Exhibition of great Baroque portrait painter opens at Prague Castle
On Friday, an exhibition featuring pictures by the famous Czech Baroque painter opened in the Royal Stables at Prague Castle. The exhibition goes under the name Jan Kupecky - master of the Baroque portrait. Alena Skodova reports:
The exhibition comes to Prague from the German town of Aachen, and it is an exceptional project because it is the first large exhibition of Kupecky's work, featuring some 60 portraits from the 17th and early 18th centuries. The previous Kupecky exhibition was held in 1913 at Prague's Rudolfinum, but it was only about a third of the size of the current one.
Jan Kupecky was born in 1666 in Bohemia, but spent most of his childhood in Hungary where his parents fled in order to be free to profess the Protestant faith. Although as an adult he only spent short periods of time in Bohemia, he continued to declare his allegiance to his homeland for his entire life, and that's why the words 'pictor boemus' or 'painter from Bohemia' were often added to his name in period documents. Kupecky left home at the age of 15 and after stays in Vienna and Venice he travelled to Rome where he settled in 1687. Here he saw works by famous Italian painters, and decided to follow the same path. But 20 years later he returned to Vienna and became a portrait painter, and was quickly in demand. I asked the man behind the exhibition, Professor Eduard Safarik, to explain why Kupecky was such a cosmopolitan man:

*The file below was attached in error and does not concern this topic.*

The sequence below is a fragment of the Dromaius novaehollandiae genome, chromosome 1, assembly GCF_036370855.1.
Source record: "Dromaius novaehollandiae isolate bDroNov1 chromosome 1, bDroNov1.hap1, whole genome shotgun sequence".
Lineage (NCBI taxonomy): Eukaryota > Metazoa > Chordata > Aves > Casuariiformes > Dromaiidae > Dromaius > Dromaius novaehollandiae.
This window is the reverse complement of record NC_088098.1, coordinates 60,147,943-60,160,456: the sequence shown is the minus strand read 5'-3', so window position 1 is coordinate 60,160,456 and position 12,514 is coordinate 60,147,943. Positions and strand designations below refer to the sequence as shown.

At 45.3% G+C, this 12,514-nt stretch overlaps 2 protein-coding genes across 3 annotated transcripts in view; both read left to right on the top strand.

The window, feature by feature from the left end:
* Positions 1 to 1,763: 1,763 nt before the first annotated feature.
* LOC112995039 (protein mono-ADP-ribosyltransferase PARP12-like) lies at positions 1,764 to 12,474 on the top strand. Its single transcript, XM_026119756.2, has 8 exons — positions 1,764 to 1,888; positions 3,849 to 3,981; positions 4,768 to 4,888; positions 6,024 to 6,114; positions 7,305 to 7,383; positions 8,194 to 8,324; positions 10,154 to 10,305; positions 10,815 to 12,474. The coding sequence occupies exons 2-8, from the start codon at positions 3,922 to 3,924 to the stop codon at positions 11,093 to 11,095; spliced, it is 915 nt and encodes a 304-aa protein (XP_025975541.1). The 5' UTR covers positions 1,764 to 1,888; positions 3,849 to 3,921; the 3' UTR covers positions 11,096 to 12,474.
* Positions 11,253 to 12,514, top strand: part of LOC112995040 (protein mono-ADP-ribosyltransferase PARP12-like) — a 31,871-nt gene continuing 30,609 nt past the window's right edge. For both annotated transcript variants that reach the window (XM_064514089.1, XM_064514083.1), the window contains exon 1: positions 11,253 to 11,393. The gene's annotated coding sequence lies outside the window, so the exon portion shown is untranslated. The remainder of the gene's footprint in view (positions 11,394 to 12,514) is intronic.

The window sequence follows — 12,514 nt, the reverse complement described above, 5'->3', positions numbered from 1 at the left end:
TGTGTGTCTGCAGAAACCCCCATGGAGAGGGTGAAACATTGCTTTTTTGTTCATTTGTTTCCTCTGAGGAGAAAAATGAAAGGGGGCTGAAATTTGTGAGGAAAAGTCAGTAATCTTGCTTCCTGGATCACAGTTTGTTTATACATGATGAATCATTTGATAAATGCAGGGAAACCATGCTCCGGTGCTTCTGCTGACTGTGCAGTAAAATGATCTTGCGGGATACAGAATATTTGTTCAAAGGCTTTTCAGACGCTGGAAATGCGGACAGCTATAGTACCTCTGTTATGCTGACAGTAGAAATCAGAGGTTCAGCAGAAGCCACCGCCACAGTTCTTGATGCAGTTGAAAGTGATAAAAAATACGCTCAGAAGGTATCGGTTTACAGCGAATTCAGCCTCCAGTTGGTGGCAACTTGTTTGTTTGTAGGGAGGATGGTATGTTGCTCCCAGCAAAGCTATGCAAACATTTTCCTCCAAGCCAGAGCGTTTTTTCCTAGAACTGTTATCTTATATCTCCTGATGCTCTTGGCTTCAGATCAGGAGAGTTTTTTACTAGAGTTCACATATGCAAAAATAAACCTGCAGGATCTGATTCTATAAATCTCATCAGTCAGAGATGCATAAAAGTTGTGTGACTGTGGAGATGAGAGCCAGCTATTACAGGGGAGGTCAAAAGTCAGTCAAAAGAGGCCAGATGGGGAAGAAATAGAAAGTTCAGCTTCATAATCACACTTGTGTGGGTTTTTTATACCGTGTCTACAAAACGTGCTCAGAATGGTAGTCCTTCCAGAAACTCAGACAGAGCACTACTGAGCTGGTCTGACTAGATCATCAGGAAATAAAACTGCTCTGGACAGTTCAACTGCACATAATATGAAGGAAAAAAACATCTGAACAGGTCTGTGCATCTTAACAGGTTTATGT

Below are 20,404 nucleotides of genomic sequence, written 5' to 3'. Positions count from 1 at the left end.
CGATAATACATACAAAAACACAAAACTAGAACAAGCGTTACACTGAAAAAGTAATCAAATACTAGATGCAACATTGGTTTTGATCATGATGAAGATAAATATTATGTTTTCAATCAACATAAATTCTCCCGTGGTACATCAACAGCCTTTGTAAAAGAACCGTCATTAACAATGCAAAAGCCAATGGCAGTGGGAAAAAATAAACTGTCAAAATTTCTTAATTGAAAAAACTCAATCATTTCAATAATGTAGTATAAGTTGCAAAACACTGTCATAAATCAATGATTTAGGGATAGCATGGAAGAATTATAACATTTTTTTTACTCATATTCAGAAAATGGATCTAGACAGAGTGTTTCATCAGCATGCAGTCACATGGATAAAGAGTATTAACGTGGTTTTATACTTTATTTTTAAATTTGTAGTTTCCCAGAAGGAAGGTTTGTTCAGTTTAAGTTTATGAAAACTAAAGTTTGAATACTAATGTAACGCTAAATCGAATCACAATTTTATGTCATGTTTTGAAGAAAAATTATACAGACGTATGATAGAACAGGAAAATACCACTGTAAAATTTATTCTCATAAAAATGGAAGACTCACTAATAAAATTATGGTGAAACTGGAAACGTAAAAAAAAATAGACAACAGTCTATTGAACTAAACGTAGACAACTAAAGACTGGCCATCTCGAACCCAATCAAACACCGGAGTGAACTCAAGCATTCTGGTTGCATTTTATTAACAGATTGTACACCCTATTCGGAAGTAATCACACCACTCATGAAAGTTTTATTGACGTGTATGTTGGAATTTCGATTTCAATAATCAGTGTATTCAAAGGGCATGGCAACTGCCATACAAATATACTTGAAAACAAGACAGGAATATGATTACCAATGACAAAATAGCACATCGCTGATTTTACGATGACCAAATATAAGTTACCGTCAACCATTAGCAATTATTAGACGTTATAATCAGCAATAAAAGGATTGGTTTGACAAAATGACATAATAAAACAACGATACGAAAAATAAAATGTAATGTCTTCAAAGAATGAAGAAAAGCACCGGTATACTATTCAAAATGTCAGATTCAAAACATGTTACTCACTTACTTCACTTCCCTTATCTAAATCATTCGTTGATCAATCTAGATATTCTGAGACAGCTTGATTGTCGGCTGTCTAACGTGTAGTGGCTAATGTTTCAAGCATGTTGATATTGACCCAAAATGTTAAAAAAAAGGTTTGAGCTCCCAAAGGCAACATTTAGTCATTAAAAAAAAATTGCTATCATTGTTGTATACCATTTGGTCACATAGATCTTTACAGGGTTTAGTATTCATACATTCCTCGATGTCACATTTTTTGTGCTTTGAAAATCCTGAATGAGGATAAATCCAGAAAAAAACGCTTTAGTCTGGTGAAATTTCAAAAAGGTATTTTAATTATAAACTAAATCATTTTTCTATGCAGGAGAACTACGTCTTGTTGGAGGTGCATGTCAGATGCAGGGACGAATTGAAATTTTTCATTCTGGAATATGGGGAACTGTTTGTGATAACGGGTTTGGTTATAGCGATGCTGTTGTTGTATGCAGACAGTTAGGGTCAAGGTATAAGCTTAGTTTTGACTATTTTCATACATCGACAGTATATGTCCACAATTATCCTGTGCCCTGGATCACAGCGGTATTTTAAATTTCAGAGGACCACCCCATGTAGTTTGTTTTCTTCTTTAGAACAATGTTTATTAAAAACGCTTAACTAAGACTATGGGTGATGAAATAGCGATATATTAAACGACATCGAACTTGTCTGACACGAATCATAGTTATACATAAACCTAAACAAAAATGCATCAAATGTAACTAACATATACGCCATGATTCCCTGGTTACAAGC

"It's closely connected with his private life. He was a portrait artist, and portrait painters always had to go out and find their clients, that's why they traveled from place to place. Moreover, in the Baroque period in Central Europe there was no problem about where you were born. There was a greater unity linking individual countries. And successful portraitists were always moving from one royal court to another - because it was kings who had the money, not ordinary people."
And that was certainly the case with Kupecky. Among those whom he portrayed was the Austrian emperor Charles VI and his family, high-ranking noblemen and rich Vienna burghers. He also painted a portrait of the Russian Tsar Peter the Great who personally requested Kupecky's services during his stay in the spa town of Karlovy Vary. Because of the rivalry among the Viennese painters and the constant fear of religious persecution, Kupecky moved to Nuremberg in Germany. After the death of his beloved son he rejected all commissions outside the town and never left it again, dying there in 1740.
Professor Safarik says although Kupecky painted so many portraits they don't resemble each other:
"Each human type requires a different kind of portrait - his portraits of rulers differ from the portraits of musicians, his friends or members of his family. The burghers, for instance, deliberately played the role of modest persons, while emperors and high nobility tried to underline their power and their royal pedigree. And Kupecky's portraits reflect outstandingly all these aspects."
The exhibition of Jan Kupecky's portraits is open till June 16th.